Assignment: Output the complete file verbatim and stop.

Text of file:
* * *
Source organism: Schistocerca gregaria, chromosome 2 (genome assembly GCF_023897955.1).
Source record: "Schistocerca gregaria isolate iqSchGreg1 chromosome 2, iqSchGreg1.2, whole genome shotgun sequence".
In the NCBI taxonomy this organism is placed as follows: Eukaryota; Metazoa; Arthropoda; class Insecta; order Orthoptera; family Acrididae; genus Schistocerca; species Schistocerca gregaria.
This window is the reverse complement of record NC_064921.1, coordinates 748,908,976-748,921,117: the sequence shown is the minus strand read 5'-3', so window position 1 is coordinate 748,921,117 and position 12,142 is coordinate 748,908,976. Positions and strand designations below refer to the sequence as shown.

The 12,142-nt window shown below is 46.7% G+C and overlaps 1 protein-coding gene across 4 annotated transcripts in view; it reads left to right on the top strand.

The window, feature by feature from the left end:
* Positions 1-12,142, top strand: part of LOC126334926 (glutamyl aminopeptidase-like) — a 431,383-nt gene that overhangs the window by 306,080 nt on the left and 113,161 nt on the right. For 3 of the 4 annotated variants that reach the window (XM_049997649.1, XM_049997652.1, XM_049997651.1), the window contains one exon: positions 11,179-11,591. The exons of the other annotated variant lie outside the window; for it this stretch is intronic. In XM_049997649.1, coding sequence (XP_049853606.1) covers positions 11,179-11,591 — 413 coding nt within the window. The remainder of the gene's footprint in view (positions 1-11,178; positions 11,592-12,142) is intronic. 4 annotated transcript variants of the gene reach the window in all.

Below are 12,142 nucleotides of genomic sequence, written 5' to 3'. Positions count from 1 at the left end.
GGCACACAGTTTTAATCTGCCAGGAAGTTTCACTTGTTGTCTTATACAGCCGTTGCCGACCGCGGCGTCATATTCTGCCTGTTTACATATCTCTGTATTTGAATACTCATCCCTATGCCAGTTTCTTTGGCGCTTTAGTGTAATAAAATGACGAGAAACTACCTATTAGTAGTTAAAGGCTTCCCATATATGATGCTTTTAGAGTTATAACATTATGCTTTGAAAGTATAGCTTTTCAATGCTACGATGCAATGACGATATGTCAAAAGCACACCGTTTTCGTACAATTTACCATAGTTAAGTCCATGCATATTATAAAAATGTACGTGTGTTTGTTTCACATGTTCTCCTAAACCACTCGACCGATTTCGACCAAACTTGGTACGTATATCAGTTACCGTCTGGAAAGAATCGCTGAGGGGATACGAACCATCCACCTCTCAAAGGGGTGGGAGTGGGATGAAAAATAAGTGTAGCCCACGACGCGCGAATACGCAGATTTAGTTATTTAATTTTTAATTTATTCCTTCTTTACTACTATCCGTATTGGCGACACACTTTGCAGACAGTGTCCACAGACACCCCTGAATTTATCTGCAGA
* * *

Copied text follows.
Source organism: Schistocerca gregaria, chromosome 2 (genome assembly GCF_023897955.1).
Source record: "Schistocerca gregaria isolate iqSchGreg1 chromosome 2, iqSchGreg1.2, whole genome shotgun sequence".
In the NCBI taxonomy this organism is placed as follows: Eukaryota; Metazoa; Arthropoda; class Insecta; order Orthoptera; family Acrididae; genus Schistocerca; species Schistocerca gregaria.
This window is the reverse complement of record NC_064921.1, coordinates 748,908,976-748,921,117: the sequence shown is the minus strand read 5'-3', so window position 1 is coordinate 748,921,117 and position 12,142 is coordinate 748,908,976. Positions and strand designations below refer to the sequence as shown.

The 12,142-nt window shown below is 46.7% G+C and overlaps 1 protein-coding gene across 4 annotated transcripts in view; it reads left to right on the top strand.

The window, feature by feature from the left end:
* Positions 1-12,142, top strand: part of LOC126334926 (glutamyl aminopeptidase-like) — a 431,383-nt gene that overhangs the window by 306,080 nt on the left and 113,161 nt on the right. For 3 of the 4 annotated variants that reach the window (XM_049997649.1, XM_049997652.1, XM_049997651.1), the window contains one exon: positions 11,179-11,591. The exons of the other annotated variant lie outside the window; for it this stretch is intronic. In XM_049997649.1, coding sequence (XP_049853606.1) covers positions 11,179-11,591 — 413 coding nt within the window. The remainder of the gene's footprint in view (positions 1-11,178; positions 11,592-12,142) is intronic. 4 annotated transcript variants of the gene reach the window in all.

Below are 12,142 nucleotides of genomic sequence, written 5' to 3'. Positions count from 1 at the left end.
GGCACACAGTTTTAATCTGCCAGGAAGTTTCACTTGTTGTCTTATACAGCCGTTGCCGACCGCGGCGTCATATTCTGCCTGTTTACATATCTCTGTATTTGAATACTCATCCCTATGCCAGTTTCTTTGGCGCTTTAGTGTAATAAAATGACGAGAAACTACCTATTAGTAGTTAAAGGCTTCCCATATATGATGCTTTTAGAGTTATAACATTATGCTTTGAAAGTATAGCTTTTCAATGCTACGATGCAATGACGATATGTCAAAAGCACACCGTTTTCGTACAATTTACCATAGTTAAGTCCATGCATATTATAAAAATGTACGTGTGTTTGTTTCACATGTTCTCCTAAACCACTCGACCGATTTCGACCAAACTTGGTACGTATATCAGTTACCGTCTGGAAAGAATCGCTGAGGGGATACGAACCATCCACCTCTCAAAGGGGTGGGAGTGGGATGAAAAATAAGTGTAGCCCACGACGCGCGAATACGCAGATTTAGTTATTTAATTTTTAATTTATTCCTTCTTTACTACTATCCGTATTGGCGACACACTTTGCAGACAGTGTCCACAGACACCCCTGAATTTATCTGCAGA